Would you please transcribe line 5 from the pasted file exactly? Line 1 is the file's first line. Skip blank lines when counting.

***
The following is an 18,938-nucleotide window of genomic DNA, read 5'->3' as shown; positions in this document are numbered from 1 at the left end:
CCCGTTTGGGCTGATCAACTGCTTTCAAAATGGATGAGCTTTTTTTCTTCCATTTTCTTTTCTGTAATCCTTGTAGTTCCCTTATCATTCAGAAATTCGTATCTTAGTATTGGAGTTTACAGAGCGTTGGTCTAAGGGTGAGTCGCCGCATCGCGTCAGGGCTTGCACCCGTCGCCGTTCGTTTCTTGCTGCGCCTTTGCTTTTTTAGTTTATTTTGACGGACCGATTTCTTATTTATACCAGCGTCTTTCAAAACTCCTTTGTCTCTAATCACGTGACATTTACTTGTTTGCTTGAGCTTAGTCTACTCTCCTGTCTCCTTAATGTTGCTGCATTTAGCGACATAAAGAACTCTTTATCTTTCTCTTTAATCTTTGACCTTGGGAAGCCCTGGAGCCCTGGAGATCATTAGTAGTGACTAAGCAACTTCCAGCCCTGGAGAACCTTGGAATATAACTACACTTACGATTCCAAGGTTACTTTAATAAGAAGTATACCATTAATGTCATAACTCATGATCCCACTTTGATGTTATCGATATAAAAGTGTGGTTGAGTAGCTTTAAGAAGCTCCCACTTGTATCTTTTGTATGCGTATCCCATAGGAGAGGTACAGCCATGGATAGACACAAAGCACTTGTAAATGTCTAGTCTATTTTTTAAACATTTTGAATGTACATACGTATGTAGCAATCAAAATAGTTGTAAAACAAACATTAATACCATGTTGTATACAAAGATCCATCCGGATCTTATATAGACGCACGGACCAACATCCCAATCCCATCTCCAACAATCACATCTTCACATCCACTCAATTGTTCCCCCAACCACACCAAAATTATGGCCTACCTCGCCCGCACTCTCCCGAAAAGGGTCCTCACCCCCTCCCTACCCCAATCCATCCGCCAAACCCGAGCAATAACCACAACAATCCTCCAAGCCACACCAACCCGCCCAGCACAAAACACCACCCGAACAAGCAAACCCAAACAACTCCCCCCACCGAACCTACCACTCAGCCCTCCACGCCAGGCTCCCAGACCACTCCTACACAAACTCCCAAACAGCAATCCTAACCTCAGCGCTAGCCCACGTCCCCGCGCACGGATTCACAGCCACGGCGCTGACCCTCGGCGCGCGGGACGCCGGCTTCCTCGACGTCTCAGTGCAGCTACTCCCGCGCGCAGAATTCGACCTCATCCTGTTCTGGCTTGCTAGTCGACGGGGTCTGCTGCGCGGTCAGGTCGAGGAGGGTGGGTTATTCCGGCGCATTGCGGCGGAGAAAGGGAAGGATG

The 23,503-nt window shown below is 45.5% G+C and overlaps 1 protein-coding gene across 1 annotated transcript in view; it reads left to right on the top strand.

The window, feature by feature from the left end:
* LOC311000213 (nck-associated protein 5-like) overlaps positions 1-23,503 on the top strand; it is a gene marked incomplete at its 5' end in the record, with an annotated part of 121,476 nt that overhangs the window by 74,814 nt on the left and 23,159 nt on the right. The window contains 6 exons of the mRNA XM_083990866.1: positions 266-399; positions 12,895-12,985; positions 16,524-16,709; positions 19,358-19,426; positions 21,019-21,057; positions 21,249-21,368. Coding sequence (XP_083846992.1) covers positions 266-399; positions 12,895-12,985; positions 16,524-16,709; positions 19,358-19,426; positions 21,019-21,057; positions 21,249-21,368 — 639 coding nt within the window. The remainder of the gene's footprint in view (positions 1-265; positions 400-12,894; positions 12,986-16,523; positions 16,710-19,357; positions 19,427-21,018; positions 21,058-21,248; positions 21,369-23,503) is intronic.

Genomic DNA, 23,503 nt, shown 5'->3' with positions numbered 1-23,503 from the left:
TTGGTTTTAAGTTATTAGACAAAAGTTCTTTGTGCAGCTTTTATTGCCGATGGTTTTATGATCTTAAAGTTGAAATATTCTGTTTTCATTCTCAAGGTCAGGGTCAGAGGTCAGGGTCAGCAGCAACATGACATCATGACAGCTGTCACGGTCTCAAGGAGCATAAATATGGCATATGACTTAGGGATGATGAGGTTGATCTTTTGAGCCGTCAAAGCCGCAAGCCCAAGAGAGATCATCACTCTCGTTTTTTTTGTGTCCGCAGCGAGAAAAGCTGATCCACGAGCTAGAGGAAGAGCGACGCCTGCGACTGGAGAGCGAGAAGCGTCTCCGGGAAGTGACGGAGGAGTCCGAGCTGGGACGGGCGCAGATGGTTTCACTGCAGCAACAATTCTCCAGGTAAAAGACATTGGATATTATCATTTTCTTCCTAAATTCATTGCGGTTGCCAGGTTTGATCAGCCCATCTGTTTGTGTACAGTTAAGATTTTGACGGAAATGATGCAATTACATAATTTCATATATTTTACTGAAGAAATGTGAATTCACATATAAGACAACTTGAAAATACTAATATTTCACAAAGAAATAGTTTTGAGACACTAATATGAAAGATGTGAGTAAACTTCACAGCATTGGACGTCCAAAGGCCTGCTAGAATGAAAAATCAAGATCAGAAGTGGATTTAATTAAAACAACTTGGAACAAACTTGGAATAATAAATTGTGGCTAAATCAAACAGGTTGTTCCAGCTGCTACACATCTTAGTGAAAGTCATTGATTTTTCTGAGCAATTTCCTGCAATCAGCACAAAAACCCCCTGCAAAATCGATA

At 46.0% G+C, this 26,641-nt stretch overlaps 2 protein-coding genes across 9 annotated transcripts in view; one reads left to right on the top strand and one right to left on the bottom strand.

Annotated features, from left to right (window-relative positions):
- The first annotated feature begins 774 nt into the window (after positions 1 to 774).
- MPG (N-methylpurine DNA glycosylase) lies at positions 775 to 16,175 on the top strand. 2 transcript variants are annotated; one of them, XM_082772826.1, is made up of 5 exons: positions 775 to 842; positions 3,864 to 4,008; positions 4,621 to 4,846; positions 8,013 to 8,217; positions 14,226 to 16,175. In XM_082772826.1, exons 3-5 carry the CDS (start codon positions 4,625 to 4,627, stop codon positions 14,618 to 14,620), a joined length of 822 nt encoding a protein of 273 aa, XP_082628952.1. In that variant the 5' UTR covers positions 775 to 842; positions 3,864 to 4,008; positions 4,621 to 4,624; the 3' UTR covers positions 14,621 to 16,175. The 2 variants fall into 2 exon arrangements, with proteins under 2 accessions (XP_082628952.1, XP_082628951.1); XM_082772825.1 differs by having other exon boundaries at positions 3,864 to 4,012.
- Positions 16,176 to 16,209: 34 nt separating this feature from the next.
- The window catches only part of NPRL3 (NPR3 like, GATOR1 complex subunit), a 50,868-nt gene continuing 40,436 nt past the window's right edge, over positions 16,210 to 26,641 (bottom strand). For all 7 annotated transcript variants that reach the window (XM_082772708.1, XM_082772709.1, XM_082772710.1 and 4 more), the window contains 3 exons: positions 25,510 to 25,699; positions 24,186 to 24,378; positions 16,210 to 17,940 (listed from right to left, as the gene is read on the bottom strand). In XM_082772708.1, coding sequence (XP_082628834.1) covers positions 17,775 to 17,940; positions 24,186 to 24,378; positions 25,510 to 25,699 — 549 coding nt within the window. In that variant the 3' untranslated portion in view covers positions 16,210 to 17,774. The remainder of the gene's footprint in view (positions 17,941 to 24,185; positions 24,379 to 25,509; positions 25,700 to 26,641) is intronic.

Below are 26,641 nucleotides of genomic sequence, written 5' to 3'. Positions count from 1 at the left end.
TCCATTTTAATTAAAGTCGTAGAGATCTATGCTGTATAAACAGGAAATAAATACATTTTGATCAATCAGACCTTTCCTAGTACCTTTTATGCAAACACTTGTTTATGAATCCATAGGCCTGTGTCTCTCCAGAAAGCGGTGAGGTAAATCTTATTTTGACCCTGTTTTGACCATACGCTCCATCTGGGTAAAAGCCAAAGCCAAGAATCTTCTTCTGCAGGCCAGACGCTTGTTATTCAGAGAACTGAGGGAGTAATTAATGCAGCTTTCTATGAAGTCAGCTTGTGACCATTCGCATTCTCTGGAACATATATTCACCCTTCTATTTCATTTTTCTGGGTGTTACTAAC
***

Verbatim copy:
* LOC311000213 (nck-associated protein 5-like) overlaps positions 1-23,503 on the top strand; it is a gene marked incomplete at its 5' end in the record, with an annotated part of 121,476 nt that overhangs the window by 74,814 nt on the left and 23,159 nt on the right. The window contains 6 exons of the mRNA XM_083990866.1: positions 266-399; positions 12,895-12,985; positions 16,524-16,709; positions 19,358-19,426; positions 21,019-21,057; positions 21,249-21,368. Coding sequence (XP_083846992.1) covers positions 266-399; positions 12,895-12,985; positions 16,524-16,709; positions 19,358-19,426; positions 21,019-21,057; positions 21,249-21,368 — 639 coding nt within the window. The remainder of the gene's footprint in view (positions 1-265; positions 400-12,894; positions 12,986-16,523; positions 16,710-19,357; positions 19,427-21,018; positions 21,058-21,248; positions 21,369-23,503) is intronic.